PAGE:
Les Bohem Offers Truth and Lots of Music on Debut Release
So who is Les Bohem and why is he so sad?
Well, it’s complicated.
Les Bohem is a singer-songwriter, a writer of screenplays, an Emmy winner and currently an executive producer of a Shut Eye, a Hulu series premiering this month.
His sadness? I suppose you might find the answers in his two disc debut solo album, but then again, you might not.
The album, Moved to Duarte, opens with “The Moral Premise,” a song that basically flips the bird to the world, as the singer contemplates the road his life has taken. “You suck up to a dog and you get fleas.” It’s a painfully honest journey of regret and resentment mixed with just the right dose of indignation.
Bohem’s first release from the album, “Put A Band-Aid On My Life,” uses his raspy, matter-of-fact vocal style, and is a world-weary, cynical slice of life where you can’t win for losing. But that doesn’t mean you can’t wake up every day and do it again.
“Moving To Duarte” looks at the path of unfortunate circumstances and the cause-and-effect nature of life. It’s poignant and all too real in today’s world.
In the album’s first upbeat song, “Fancy Footwork,” the melody and lyrics are lighter in feel. The message is to get through all of life by just keeping at it. “Why the hell not take a chance? Cause there’s really not a thing to do but dance.” There’s a little more production on this song and it’s a nice break from the mostly solo acoustic tone throughout the album.
With a little rose-colored glasses look back, “When We Used To Get High,” is a smiley-faced memory of the time when life was less complicated. As much as the album is one of reflection, it is also a stark reminder that everything changes and usually not for the better.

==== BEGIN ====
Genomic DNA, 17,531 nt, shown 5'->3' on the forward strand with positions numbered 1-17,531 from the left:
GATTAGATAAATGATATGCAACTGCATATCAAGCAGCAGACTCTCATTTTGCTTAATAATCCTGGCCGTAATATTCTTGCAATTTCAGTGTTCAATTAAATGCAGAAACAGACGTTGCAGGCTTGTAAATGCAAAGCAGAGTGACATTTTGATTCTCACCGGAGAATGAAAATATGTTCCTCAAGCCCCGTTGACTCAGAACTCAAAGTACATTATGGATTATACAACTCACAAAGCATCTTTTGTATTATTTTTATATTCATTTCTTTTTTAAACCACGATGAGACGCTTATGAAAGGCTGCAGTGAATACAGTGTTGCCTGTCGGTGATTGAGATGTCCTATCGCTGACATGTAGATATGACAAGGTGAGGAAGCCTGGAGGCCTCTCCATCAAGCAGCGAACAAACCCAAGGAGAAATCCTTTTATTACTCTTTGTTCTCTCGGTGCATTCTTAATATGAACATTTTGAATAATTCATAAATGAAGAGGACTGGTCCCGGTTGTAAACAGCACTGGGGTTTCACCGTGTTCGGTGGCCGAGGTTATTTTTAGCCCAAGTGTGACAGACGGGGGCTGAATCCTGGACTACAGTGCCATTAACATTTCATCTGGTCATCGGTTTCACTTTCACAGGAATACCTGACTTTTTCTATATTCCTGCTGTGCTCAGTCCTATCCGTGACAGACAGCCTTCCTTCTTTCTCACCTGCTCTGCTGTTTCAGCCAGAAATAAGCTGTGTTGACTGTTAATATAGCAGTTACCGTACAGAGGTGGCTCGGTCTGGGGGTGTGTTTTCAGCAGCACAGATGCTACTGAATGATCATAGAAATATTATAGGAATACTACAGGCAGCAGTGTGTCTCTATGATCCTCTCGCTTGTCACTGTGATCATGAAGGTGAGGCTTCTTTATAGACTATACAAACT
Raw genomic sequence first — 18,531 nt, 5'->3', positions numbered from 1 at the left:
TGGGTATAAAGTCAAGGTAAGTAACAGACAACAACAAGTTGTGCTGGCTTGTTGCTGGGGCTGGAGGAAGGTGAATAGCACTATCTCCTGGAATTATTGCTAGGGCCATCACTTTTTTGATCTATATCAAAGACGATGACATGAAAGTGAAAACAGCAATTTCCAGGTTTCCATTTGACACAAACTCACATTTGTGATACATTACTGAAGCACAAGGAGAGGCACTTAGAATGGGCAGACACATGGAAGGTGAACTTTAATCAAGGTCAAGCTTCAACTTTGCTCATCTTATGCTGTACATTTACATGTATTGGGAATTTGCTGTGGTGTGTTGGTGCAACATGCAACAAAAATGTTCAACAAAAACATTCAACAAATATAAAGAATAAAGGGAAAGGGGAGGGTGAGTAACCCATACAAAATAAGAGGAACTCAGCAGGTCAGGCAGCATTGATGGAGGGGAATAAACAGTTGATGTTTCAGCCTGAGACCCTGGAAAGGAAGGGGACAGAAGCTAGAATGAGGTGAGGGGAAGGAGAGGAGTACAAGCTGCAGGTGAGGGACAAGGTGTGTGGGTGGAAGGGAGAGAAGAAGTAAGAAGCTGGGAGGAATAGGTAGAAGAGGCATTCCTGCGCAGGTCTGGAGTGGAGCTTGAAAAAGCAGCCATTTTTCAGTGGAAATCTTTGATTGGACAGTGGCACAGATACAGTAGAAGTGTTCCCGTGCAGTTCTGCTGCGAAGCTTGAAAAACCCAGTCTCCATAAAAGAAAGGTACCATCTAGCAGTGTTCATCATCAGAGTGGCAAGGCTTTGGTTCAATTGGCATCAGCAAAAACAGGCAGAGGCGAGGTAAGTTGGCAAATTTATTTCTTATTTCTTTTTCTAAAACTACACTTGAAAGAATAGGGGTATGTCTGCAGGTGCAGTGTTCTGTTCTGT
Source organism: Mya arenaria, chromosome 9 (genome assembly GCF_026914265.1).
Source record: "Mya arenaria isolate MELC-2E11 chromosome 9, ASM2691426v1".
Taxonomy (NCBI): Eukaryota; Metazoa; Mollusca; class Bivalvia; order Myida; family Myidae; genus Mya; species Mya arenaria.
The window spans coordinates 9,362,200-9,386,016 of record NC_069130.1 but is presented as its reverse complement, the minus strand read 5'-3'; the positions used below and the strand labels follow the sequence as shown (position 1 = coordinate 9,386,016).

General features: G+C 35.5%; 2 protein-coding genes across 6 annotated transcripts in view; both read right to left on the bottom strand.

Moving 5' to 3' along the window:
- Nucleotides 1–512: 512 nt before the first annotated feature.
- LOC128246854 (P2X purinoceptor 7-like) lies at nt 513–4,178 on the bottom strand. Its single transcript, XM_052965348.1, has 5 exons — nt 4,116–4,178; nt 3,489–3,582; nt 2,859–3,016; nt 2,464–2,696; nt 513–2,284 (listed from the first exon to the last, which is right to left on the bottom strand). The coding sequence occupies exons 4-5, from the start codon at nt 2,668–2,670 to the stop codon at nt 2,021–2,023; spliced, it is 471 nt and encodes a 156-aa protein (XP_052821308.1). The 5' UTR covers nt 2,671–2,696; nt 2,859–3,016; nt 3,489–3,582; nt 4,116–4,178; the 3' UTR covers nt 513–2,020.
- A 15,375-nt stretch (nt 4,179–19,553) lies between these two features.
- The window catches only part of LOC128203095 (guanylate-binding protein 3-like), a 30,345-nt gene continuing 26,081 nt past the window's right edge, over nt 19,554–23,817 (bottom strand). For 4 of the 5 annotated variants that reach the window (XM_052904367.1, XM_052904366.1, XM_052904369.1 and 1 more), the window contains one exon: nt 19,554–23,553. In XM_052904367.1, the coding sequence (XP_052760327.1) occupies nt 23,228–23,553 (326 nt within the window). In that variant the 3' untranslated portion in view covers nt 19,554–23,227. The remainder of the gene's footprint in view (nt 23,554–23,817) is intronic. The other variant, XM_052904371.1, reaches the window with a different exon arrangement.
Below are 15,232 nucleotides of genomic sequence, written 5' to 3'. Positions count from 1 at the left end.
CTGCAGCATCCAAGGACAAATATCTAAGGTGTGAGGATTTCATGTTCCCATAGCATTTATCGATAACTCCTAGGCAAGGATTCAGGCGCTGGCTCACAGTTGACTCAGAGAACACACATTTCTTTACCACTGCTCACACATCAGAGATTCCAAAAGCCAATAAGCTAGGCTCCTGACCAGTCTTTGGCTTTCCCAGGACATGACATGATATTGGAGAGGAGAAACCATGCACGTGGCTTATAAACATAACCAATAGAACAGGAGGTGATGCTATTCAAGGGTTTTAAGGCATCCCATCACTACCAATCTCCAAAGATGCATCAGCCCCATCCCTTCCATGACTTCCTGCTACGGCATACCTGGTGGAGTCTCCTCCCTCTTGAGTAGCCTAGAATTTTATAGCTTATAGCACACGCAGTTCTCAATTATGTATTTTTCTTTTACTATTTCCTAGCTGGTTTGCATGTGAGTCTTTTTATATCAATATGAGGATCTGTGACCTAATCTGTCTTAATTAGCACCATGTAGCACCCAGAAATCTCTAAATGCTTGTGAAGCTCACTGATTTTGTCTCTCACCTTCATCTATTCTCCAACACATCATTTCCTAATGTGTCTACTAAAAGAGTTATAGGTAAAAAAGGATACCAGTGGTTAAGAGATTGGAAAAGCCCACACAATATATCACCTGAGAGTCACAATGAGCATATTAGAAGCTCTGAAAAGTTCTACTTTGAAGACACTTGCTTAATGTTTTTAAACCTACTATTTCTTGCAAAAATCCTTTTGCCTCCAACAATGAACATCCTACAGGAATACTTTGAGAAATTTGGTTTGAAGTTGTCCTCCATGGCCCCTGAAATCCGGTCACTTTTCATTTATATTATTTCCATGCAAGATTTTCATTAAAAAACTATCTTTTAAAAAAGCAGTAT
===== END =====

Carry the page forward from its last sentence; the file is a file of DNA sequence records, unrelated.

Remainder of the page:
Personally I don’t know if it’s true or not but “Bruce Springsteen Dyes His Hair” is one of those songs where one phrase precisely captures a feeling and gives you a reality check at the same time. Life isn’t fair and isn’t what it seems, or what you hope it will be. “Time and again the bad guys win and Bruce Springsteen dyes his hair.” Reality isn’t for the faint of heart.
When life isn’t the “Way It Used To Be,” there must be someone to blame…right? A song that examines wrongfully placed hatred and finding a scapegoat, when the offender lies within. It is too eerily spot-on in the present climate of America.
Moved to Duarte has a central theme running through
Life imagined is not life lived. There are good times and bad, and mostly we just get through. The lyrical imagery is tough, but the phrasing and the good-natured wink at the inevitable make the songs easily understood on a personal level.
As a storyteller, Bohem is more Tom Waits than Harry Chapin. There is truth in his lyrics and the truth ain’t always pretty. Vocals are raw, raspy and thin at times, but the strength of the music is not in the power of the voice, but in its honestly.
At 21 songs, there’s a lot of material to get through on Moved to Duarte. Some songs are obviously stronger than others and a double album as a debut is a curious choice. But there’s meat on the bone and a sense of morality mixed in with the always present shadow of mortality.
So there’s some sadness in the songs, but more closely categorized as seeing life for what it is. We’re all living it, we know. Les Bohem just gives it a face and a name.
Review by Kath Galasso @KatsTheory
Les Bohem website
- The Moral Premise
- Put A Band-Aid On My Life
- Just Before It Gets Dark
- Oh, The Stars Shine Bright
- Moving To Duarte
- Fancy Footwork
- This Is Arcadia
- When We Used To Get High
- Bruce Springsteen Dyes His Hair
- We Don’t Do That Anymore
- Someday Is Gone
- Everything From A To Z
- The Way It Used To Be
- 10 Laundromats
- If I Lose My Cat
- I Should’ve Died Young
- I Don’t Like The Movies Anymore
- Soothe Me